Yet another version of events came up in court, this time with Cooper giving Gordon his clothes as payment for sex. As Cooper was just a servant who needed to look presentable in his job, I find it hard to believe he would have given away what was probably his only suit to a stranger merely for one fling. Especially as Gordon’s clothes were described as pretty filthy.
There is another witness, Edward Pacock, who saw the two men “stripping among some trees” and exchanging their clothes “lovingly”. And there is where the story takes a very unexpected turn…
Cooper exposed in court as a drag queen
And now for the big reveal!
Because several female witnesses like Jane Jones, “a washer-woman in Drury Lane”, and Mary Poplet, who ran a tavern called the Two Sugar-Loaves on the same street, described Cooper as a very well known drag queen by the name of Princes Seraphina. In fact, Poplet didn’t know him by any other name. And in court, without any objection from the judge, they referred to Cooper as “she”, “the princess” and “her highness”.
Poplet gave a vivid description of Cooper:
“I have seen her several times in Women’s Cloaths, she commonly us’d to wear a white Gown, and a scarlet Cloak, with her Hair frizzled and curl’d all round her Forehead; and then she would so flutter her Fan, and make such fine Curtsies, that you would not have known her from a Woman: She takes great Delight in Balls and Masquerades, and always chuses to appear at them in a Female Dress, that she may have the Satisfaction of dancing with fine Gentlemen.“
So, piecing the evidence together, we have two men from modest backgrounds drinking in a tavern in the small hours of the morning. Both men were well known in the area. Especially Cooper who was a drag queen by the name of Princess Seraphina. Cooper was used to borrowing clothes, from men but more so women, to attend balls and masquerades with the hope of picking up rich gentlemen. On the night in question, Cooper – in male attire – had a drunken fling with Gordon that went wrong when instead Gordon mugged Cooper for his (male) clothes.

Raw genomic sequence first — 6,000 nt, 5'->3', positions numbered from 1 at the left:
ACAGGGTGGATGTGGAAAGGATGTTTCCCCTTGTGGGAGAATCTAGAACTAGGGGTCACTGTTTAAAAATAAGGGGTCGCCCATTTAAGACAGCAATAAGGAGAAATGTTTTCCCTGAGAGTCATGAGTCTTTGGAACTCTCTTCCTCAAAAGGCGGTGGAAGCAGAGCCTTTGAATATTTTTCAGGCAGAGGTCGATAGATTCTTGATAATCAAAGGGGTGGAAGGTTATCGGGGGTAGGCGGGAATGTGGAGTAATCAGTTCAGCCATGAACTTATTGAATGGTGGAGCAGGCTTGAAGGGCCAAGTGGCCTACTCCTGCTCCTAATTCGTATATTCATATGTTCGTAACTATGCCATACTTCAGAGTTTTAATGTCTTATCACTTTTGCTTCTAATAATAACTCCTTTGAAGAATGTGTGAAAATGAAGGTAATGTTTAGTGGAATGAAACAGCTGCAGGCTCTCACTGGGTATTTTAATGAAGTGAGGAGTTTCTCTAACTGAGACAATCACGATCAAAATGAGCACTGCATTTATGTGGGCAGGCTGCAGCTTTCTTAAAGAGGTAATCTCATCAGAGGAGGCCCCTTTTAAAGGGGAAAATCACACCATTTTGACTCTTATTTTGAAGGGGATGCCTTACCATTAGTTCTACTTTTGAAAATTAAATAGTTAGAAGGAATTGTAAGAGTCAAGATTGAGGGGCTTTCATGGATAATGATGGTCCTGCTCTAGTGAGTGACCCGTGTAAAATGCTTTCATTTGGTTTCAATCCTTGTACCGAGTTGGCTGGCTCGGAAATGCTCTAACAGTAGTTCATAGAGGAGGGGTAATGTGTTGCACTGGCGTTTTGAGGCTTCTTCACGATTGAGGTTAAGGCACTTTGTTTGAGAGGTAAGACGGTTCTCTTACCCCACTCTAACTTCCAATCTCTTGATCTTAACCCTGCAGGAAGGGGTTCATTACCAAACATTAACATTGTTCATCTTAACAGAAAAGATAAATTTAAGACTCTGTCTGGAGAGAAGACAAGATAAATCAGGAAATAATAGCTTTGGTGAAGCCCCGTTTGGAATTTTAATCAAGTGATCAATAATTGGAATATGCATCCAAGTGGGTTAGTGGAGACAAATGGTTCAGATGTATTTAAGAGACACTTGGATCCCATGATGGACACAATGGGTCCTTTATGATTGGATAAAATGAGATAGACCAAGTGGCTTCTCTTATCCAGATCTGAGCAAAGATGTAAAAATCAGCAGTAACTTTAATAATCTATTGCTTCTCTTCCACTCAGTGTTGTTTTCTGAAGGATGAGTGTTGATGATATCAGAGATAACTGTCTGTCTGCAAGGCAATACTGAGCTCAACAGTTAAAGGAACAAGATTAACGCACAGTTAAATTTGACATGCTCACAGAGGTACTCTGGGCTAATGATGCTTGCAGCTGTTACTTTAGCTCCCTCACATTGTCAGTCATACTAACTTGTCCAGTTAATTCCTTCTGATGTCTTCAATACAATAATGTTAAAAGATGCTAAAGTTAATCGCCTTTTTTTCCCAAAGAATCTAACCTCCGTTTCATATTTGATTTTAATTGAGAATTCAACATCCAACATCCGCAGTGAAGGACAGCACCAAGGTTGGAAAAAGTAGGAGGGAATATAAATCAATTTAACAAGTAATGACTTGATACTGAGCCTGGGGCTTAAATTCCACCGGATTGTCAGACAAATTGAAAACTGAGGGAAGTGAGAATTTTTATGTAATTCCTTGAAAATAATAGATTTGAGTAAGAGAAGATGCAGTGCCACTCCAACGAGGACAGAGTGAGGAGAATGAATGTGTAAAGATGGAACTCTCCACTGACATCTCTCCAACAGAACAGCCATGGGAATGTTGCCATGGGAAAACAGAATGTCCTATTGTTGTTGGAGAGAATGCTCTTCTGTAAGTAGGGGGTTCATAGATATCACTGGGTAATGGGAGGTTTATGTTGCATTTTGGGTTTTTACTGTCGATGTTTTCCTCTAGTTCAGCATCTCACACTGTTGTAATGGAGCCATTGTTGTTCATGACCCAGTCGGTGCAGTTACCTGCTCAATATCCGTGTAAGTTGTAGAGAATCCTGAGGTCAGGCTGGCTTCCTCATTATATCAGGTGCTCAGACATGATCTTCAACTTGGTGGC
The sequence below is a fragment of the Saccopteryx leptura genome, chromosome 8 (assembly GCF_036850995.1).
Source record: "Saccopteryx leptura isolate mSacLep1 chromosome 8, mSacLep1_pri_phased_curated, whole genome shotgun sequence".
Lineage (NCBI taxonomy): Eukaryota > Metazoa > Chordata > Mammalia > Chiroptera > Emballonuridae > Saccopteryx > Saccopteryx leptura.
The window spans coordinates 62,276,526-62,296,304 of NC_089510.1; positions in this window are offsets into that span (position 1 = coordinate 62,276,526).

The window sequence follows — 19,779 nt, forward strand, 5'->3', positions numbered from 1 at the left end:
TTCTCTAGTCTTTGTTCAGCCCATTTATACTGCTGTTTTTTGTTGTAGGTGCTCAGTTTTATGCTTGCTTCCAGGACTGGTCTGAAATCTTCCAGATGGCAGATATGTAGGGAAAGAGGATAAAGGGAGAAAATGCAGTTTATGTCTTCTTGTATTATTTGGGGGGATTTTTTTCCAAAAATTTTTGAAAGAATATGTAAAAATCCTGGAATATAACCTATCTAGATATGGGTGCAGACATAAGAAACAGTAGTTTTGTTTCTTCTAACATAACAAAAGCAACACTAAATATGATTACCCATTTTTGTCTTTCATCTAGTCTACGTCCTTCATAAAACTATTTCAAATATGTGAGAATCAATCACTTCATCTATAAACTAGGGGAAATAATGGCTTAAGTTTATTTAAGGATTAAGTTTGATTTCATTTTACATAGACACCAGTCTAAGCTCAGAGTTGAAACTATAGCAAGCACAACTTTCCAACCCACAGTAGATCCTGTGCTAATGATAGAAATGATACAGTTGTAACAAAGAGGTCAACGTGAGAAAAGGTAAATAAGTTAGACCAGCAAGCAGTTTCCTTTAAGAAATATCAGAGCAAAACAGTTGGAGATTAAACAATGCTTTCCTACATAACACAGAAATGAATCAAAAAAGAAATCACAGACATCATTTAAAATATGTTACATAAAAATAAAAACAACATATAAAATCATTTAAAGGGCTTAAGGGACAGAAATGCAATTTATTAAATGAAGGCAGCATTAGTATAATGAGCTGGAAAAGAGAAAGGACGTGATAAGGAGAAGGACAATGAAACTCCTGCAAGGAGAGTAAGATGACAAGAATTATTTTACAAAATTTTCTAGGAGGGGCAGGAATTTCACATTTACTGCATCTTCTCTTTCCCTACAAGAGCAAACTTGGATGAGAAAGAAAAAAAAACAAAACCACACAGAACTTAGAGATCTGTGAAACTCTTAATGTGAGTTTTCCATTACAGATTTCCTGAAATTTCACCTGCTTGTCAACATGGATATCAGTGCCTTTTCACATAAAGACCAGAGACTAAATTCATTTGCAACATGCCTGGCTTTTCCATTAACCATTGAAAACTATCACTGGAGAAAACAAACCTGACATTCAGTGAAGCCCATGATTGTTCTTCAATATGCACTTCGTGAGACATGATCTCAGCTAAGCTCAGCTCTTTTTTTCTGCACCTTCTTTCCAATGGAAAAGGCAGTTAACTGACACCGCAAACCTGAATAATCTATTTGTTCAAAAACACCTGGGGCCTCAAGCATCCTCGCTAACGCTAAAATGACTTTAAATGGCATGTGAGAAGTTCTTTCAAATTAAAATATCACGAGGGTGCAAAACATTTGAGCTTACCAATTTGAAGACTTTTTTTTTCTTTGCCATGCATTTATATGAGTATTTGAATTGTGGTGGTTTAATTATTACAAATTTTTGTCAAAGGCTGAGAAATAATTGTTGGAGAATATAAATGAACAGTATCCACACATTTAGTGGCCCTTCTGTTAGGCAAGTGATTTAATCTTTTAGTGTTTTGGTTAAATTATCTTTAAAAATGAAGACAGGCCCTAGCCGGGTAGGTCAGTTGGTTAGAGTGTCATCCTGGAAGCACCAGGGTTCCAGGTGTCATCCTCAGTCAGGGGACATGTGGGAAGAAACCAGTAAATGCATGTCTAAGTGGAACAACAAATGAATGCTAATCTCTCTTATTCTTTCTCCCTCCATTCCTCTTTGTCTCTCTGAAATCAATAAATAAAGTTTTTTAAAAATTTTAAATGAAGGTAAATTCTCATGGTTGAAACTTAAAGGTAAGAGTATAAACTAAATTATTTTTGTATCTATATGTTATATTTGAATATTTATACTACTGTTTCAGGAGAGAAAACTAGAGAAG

It’s assumed that Gordon was heterosexual but he could just as easily have been a gay man in deep denial. And violent denial at that. An incensed Cooper set out to prosecute him in the knowledge this would lead to Gordon’s hanging. Later he seemed to have misgivings and must have been concerned that his own homosexuality and transvestism would come out in court. Well it did, but strange to say it never became the central issue.
Sexual fluidity in Bridgerton era London – but not an LGBT paradise
What the court case shows is a city where sexual experimentation was rife. Cooper the effeminate drag queen accepted as a woman by other women living and working along Drury Street. Gordon was a thug but also known to the same people and I detect a hint of almost maternal protection towards him. One female witness advised Cooper to make up with Gordon because many believed the exchange of clothes had been voluntary.
In the end, several residents of Drury Lane claimed Gordon was an ‘honest working man’ and the case against him was dropped. Cooper was lucky that the whole thing didn’t backfire on him. He no doubt drowned his sorrows at one of the masquerades in Vauxhall where he was a regular feature in full female attire. As an aside, one of his drag queen friends had just been transported (sent to work in the plantations of the Caribbean or to Australia) for counterfeiting masquerade tickets. A very harsh punishment!
Well, we will never known what happened among the trees and hedges in Chelsea Fields but what a fascinating story! And an incredible insight into LGBT life in London leading up to the Bridgerton era.